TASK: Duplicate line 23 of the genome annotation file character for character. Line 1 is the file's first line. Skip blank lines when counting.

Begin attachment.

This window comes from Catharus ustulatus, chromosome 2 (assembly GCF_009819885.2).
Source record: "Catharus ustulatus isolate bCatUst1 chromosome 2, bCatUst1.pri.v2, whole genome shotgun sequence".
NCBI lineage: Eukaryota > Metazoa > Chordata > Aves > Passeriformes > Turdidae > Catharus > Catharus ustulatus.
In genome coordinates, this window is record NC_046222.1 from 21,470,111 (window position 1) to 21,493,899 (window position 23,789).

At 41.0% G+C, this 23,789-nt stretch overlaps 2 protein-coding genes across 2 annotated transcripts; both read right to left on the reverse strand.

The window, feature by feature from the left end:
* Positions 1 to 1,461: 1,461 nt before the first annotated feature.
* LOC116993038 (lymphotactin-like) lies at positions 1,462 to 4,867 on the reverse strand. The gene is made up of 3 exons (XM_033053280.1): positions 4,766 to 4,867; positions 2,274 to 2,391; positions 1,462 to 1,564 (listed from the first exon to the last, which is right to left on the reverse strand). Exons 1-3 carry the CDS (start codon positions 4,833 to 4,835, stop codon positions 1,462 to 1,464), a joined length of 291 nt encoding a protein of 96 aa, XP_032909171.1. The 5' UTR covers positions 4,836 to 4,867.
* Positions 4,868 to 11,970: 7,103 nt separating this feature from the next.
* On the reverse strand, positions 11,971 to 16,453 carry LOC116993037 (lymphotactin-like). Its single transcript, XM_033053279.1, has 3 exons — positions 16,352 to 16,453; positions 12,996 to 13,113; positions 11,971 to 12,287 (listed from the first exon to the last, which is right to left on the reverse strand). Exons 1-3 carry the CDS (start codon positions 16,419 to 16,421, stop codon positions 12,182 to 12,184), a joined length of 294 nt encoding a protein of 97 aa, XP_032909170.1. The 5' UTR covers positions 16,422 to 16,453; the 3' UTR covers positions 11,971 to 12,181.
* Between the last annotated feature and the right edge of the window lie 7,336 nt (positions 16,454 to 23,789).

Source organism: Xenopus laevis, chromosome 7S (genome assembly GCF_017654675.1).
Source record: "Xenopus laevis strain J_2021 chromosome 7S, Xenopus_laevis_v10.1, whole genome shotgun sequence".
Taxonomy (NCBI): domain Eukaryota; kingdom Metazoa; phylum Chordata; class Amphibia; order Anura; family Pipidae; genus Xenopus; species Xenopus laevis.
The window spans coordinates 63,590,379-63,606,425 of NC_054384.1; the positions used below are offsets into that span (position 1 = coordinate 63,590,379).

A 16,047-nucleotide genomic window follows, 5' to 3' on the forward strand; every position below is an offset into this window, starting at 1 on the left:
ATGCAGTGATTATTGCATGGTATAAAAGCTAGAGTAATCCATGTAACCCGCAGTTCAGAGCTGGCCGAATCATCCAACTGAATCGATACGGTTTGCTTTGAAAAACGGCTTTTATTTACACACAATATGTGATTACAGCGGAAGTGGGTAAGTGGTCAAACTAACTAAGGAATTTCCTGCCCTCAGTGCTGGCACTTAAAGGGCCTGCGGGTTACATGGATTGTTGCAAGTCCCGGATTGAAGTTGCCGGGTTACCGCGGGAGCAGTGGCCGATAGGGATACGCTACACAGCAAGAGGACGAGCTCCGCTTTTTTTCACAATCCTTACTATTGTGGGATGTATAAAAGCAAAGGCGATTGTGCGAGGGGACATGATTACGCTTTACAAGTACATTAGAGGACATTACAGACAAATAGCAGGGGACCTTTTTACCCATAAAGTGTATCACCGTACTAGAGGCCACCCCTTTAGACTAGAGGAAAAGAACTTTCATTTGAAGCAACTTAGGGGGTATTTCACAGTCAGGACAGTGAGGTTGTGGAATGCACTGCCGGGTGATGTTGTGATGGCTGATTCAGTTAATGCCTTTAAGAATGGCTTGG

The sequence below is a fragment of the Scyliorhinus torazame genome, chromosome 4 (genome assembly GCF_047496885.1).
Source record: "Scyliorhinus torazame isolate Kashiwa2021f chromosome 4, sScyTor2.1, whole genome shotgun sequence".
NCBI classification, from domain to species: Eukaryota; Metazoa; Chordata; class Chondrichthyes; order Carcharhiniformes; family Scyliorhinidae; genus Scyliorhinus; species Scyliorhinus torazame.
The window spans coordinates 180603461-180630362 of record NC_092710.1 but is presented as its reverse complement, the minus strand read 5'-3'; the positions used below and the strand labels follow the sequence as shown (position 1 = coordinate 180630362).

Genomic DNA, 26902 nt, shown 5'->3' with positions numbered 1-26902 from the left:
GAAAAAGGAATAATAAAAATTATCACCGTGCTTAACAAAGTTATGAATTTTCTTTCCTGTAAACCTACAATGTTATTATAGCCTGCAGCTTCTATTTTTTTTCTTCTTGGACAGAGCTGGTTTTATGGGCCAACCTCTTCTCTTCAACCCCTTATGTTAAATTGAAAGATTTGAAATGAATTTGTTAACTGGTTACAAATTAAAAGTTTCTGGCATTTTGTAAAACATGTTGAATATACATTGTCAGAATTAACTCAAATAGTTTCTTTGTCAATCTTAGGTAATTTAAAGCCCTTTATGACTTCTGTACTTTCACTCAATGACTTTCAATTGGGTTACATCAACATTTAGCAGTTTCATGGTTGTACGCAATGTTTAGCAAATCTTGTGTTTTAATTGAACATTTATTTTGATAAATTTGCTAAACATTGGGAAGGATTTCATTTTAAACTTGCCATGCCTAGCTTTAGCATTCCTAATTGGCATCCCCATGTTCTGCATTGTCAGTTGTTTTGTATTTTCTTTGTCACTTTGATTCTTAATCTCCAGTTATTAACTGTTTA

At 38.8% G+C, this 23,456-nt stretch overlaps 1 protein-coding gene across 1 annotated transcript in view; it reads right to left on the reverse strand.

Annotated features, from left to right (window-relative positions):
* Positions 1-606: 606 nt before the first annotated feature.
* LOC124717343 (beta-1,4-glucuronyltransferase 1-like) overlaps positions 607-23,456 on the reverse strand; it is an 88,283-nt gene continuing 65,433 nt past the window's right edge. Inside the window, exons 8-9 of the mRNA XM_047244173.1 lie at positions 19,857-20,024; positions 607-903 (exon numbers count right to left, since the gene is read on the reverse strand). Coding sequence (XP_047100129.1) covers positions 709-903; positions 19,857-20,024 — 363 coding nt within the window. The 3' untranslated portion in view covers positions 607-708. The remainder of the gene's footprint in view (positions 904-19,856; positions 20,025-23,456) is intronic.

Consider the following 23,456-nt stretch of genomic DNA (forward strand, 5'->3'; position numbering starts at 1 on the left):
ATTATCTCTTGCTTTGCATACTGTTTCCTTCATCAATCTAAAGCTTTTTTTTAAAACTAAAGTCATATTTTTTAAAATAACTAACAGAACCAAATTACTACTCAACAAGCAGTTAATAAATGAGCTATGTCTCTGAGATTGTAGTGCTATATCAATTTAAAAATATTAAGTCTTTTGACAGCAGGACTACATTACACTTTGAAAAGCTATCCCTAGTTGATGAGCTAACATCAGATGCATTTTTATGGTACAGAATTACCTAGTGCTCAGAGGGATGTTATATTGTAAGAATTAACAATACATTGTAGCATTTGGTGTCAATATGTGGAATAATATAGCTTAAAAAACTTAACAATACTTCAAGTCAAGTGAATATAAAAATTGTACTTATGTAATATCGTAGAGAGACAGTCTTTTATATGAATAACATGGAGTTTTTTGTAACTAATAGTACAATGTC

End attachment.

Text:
GAAAAAGGAATAATAAAAATTATCACCGTGCTTAACAAAGTTATGAATTTTCTTTCCTGTAAACCTACAATGTTATTATAGCCTGCAGCTTCTATTTTTTTTCTTCTTGGACAGAGCTGGTTTTATGGGCCAACCTCTTCTCTTCAACCCCTTATGTTAAATTGAAAGATTTGAAATGAATTTGTTAACTGGTTACAAATTAAAAGTTTCTGGCATTTTGTAAAACATGTTGAATATACATTGTCAGAATTAACTCAAATAGTTTCTTTGTCAATCTTAGGTAATTTAAAGCCCTTTATGACTTCTGTACTTTCACTCAATGACTTTCAATTGGGTTACATCAACATTTAGCAGTTTCATGGTTGTACGCAATGTTTAGCAAATCTTGTGTTTTAATTGAACATTTATTTTGATAAATTTGCTAAACATTGGGAAGGATTTCATTTTAAACTTGCCATGCCTAGCTTTAGCATTCCTAATTGGCATCCCCATGTTCTGCATTGTCAGTTGTTTTGTATTTTCTTTGTCACTTTGATTCTTAATCTCCAGTTATTAACTGTTTA